So where am I going with this? The game Jeopardy offers a format which is more of a guessing game, and, there is a great online technology tool to make these games.
With the platform Fractile, I am able to make a true guessing game. See my game on Tourism in Martinique linked at the bottom of this page.
Factile has options that make Jeopardy better than the versions I have created in the past. You can have multiple teams playing, not just two, which keeps students more engaged. Also, there is a flashcard mode that I like to use to review material with my students before we play which seems to get them to pay close attention.
As you can tell, I have enjoyed playing Jeopardy with my students. I find that it can be a true guessing game that engages students, as opposed to a stilted language-learning game. And, with the technology tool Fractile, I can have students play in small teams and we can review before the game using the flash card feature. Another feature that you may enjoy from Fractile is that you can play my games as they are for free or you can make a copy if you join the site and edit my games to make them work for your class.
I used to play Jeopardy at the end of every unit. I liked it because years ago Jeopardy was novel for the student and the element of competition would get them motivated. Then I noticed that there was a lot of Jeopardy playing in other classes and the idea got a little old.
In addition, what I didn’t like about Jeopardy, at least the way I played, was that the students who weren’t currently taking a turn didn’t always engage. There was a lot of sitting around not actively listening. I researched some new game ideas and found that my favorite games are those where either small groups play concurrently; the class has to listen and keep track of what others say; or partners play.
I have compiled some new game ideas for you to mix it up in your class as well.
Exhausting your options Have all the students sit on the tables. Begin by asking the first student a question, such as, Where did you go yesterday? After the student answers, repeat the question for the next student, and so on, continuing until a student cannot respond with a new answer and sits back down. Then change the question and continue to play until only one student remains and is declared the winner. From Sheri L. Petelle, ¡Vamos a Jugar!, MaFLA Conference, 1999 Document: Exhaust your options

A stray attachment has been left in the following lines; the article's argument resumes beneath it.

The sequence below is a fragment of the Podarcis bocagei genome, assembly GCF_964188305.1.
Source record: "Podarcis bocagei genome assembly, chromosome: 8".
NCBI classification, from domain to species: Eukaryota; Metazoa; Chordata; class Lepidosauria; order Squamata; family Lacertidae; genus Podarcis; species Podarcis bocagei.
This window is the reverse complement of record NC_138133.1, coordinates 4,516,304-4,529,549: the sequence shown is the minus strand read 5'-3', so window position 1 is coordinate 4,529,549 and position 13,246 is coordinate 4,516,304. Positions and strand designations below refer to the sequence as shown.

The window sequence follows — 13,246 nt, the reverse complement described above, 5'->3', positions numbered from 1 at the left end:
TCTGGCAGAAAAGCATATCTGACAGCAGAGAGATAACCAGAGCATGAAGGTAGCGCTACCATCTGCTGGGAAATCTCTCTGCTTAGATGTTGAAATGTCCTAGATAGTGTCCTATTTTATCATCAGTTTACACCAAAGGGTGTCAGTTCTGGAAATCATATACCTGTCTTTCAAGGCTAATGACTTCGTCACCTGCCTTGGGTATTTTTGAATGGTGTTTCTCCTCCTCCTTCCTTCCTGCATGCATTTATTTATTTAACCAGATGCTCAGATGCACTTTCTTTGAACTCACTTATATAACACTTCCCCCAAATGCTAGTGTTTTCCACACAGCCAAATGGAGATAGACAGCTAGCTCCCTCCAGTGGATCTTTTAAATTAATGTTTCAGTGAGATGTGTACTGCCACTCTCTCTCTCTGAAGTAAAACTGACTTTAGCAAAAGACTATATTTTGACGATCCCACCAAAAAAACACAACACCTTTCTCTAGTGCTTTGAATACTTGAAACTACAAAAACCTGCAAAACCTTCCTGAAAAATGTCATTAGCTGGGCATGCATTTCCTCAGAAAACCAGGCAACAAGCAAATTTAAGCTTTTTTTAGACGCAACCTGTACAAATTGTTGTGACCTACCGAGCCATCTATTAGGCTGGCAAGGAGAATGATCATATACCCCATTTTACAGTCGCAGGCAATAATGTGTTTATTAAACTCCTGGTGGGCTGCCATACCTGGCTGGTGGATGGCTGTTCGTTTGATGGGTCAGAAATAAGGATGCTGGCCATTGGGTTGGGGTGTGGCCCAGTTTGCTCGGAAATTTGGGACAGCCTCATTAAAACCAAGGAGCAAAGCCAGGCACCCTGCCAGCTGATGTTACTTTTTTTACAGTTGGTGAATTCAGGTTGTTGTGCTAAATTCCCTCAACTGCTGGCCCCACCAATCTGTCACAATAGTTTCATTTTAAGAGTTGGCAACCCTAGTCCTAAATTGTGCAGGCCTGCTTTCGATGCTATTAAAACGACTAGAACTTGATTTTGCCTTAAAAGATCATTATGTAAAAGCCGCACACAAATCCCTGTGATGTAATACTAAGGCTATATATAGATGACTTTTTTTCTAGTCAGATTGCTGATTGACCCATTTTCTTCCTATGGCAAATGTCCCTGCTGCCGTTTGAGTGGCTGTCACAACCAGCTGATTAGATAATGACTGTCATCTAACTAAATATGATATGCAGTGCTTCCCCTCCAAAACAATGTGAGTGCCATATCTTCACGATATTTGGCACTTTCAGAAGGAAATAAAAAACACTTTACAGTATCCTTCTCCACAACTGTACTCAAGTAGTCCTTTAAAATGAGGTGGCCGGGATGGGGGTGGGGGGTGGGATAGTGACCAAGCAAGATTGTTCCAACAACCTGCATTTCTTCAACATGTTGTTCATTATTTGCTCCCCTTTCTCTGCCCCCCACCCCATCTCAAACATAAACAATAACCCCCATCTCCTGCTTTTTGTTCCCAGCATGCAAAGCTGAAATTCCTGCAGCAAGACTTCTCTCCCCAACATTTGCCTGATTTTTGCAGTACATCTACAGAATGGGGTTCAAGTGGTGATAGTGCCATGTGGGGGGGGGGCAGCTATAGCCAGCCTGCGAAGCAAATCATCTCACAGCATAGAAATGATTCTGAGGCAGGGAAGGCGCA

Loto Humain Students ask their classmates if they do the following activities. If able to answer yes to a question, the student signs their first name in that box. Each student may only sign a paper once and can’t sign their own. Students finish by having every box signed and yelling out Loto and the game will stop and we will go over who does what. Document: Loto Humain
Outburst Make a half sheet for each of a variety of topics. Write the topic at the top (for example, FAMILY) and then vocabulary words underneath (la mère, le cousin). Divide the class into teams of 5. All teams play at the same time. One player from the team is handed a half sheet on a clipboard and tells the topic to the team members. Each team will have a minute to name as many items as possible. One point is awarded for each correct answer. Points are deducted for English. Play several rounds. The team with the most points wins. Idea from Diane Farrug and Catherine Fortin Document: Outburst
For more game ideas and examples of games click here